“We should recognise that not all coherent questions about human nature and conduct are scientific questions, concerning the laws governing cause and effect.”
The above quote appears toward the end of a long, thoughtful diatribe against science—not all science, mind you, just the type of inquiry that deals with the brain, with thoughts and emotions and the stuff of humanity, the stuff of Greater Truths and Free Will.
Writing in The Spectator, Roger Scruton gifts us some great words like: “neuroenvy” and “neurononsense” and “neurobabble” for the purpose of discrediting neuroscience’s attempts to codify and explain how and why and where we think. He is troubled by the fact that “brain imaging techniques [have] given rise to the belief that we can look at people’s thoughts and feelings, and see how ‘information’ is ‘processed’ in the head.” Thus: “Our own way of understanding ourselves must therefore be replaced by neuroscience, which rejects the whole enterprise of a specifically ‘humane’ understanding of the human condition.”
Okay, then. The march toward observing brain activity vis a vis interaction with music or politics or the law is now seen, by Scruton, as a means to do away with the human condition. “One by one, real but non-scientific disciplines are being rebranded as infant sciences, even though the only science involved has as yet little or nothing to say about them.”
Here’s a little on the one hand, on the other observation: it seems such landmark texts as Neurophilosophy and The Ethical Brain—which attempt to reconcile some of the greatest and most intangible feats of human existence with neuron activity and DNA replication—are more than a little premature in their conclusion, simply because there are untold miles left to go on the path to understanding every last neuron utterance in our brains and every last motive and provenance in our genes. Yet Scruton appears to dismiss the pursuit itself—a dogmatic and relentless pursuit that could describe the predication of any number of amazing things: seeing nature’s Golden Ratio or the Fibonacci Sequence played out in art and aesthetics; the math involved, conscious or not, in the canon of classical music. In effect, Scruton is lamenting the use of science to explain art and morality and ethics, as if the end result would be the end of art and morality and ethics.
Suppose his nightmares come true. Suppose, say, 20 years from now, scientists are able to crack open brains and point at the goo and say, “Yeah, this dude is a Republican, he’s a decent parallel parker, he would be a terrible lawyer but a terrific professional basketball coach, assuming he comes from a single mother home and goes to public school.”
That’s a little too glib and unfair to Scruton, but his essay is an emotional thrust with no discernible end point. He scoffs at self-evident neuroscience’s self-evident conclusions (“As though we didn’t know already that people feel pleasure in grooming and co-operating, and as though it adds anything to say that their brains are ‘wired’ to this effect, or that ‘neurochemicals’ might possibly be involved in producing it.”), not realizing that science, and empiricism itself, is generally going to start with basic facts and truths from which go at the larger ones. This isn’t that hard to comprehend.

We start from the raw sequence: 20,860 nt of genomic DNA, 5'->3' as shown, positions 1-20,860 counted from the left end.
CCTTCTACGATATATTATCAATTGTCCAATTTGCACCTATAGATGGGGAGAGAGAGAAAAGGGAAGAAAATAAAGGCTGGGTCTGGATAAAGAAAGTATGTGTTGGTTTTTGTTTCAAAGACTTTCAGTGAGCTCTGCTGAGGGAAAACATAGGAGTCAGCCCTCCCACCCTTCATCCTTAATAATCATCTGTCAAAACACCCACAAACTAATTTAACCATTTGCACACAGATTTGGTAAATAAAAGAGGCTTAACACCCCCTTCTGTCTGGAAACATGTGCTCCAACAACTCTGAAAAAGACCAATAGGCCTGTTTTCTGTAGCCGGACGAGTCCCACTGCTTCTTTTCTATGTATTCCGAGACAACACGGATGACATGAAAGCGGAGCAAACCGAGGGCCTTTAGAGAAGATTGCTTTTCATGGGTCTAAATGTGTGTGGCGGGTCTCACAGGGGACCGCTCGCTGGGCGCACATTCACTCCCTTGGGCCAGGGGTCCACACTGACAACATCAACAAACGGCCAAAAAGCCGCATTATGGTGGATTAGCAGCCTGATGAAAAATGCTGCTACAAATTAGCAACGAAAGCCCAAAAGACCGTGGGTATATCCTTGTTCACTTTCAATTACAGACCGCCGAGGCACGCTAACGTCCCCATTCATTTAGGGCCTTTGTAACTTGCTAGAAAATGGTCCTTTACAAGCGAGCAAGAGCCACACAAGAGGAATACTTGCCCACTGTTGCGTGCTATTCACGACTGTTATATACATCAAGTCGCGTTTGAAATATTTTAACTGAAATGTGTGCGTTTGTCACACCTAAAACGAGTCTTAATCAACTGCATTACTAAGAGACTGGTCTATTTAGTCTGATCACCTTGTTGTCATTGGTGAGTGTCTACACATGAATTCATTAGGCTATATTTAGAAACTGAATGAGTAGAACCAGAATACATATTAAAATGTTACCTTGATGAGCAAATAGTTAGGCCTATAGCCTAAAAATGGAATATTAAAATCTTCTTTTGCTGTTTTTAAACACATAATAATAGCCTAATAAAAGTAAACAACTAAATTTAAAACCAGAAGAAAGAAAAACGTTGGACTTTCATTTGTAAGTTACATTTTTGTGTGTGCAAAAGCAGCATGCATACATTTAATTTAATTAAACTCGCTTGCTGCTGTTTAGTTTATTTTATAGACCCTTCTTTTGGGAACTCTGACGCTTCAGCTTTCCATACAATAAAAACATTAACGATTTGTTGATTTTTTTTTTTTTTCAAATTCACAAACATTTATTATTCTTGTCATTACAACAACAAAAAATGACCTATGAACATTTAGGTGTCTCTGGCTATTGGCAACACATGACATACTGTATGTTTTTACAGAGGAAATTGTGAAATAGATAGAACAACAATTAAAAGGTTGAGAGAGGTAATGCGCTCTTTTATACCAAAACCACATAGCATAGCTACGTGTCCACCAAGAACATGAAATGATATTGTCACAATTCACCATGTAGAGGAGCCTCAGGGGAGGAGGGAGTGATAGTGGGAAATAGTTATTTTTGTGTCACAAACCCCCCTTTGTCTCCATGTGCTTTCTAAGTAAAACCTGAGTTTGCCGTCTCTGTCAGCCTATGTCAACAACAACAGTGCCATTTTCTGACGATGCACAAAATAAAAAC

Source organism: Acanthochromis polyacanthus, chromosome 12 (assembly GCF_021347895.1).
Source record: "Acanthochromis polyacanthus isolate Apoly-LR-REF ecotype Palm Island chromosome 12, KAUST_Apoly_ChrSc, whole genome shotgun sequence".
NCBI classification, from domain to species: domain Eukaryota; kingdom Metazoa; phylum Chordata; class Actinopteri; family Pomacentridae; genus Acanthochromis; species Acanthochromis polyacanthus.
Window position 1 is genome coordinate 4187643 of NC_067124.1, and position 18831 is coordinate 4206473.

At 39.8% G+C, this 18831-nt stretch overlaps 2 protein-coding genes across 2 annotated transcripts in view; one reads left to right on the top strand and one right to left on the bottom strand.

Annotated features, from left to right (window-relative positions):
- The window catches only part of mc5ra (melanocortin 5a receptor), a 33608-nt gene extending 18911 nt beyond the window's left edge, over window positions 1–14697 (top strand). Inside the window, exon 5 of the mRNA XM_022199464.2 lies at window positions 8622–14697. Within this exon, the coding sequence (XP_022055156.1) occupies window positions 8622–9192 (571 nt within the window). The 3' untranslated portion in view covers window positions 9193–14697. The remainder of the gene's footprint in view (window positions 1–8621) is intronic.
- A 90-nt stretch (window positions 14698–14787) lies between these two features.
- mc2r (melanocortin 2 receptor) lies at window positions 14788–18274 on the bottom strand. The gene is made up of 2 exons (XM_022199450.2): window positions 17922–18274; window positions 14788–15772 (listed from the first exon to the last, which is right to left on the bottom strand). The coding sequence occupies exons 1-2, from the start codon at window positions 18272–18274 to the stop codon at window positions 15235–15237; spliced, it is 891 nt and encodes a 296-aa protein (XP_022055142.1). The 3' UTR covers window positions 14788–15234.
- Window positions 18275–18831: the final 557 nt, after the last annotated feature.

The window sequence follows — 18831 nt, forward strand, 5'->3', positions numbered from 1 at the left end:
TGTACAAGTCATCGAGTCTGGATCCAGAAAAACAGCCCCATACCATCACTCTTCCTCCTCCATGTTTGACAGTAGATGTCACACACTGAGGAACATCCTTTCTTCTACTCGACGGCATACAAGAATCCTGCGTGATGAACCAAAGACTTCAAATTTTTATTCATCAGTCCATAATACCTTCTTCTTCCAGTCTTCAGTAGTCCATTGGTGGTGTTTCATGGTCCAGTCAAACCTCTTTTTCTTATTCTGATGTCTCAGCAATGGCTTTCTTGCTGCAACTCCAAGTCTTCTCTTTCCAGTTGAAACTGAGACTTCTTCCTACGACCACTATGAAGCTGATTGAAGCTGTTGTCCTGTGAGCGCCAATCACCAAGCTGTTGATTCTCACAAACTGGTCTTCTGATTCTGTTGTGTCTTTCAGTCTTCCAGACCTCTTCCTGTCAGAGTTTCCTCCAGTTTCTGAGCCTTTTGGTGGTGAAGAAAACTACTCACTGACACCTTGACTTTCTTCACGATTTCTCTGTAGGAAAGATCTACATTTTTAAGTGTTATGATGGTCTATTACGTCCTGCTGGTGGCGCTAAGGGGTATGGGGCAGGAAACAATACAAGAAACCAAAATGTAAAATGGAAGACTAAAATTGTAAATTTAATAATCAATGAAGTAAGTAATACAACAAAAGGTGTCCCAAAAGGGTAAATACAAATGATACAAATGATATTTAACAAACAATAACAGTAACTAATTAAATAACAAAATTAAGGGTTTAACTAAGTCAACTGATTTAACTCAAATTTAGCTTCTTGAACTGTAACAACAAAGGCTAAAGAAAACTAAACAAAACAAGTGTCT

It is difficult to read this essay and not sense a sort of fear—a fear that science dehumanizes us, strips us of what makes us real to each other. Brain imaging nullifies personality or free will or person-ness:
When we endeavour to understand persons through the half-formed theories of neuroscience we are tempted to pass over their distinctive features in silence, or else to attribute them to some brain-shaped homunculus inside. For we understand people by facing them, by arguing with them, by understanding their reasons, aspirations and plans. All of that involves another language, and another conceptual scheme, from those deployed in the biological sciences. We do not understand brains by facing them, for they have no face.
This is a bit mind-boggling. This well-reasoned, well-worded fear of science. Fear of the unknown, fear that knowledge is nefarious, or self-negating. To make a presumption, given Scruton’s religious writings, it is perhaps a fear of godlessness backed by brain imaging. For myself, it is self-evident that whatever answers are gleaned or hinted at through neuroscience, the person remains—the person remains to make whatever he or she wants of it. We know all about pathogens and immunizations and chemotherapy, and that hasn’t stopped billions of people from praying to a higher power in the event of sickness and catastrophe.
For the godless and the godly alike, the notion that the soul—the person, the self—is encoded in our blood and DNA and trillions of carbon-based interactions and not in some intangible Whatever is terrifying. And it is terrifying: wonderfully, mysteriously terrifying.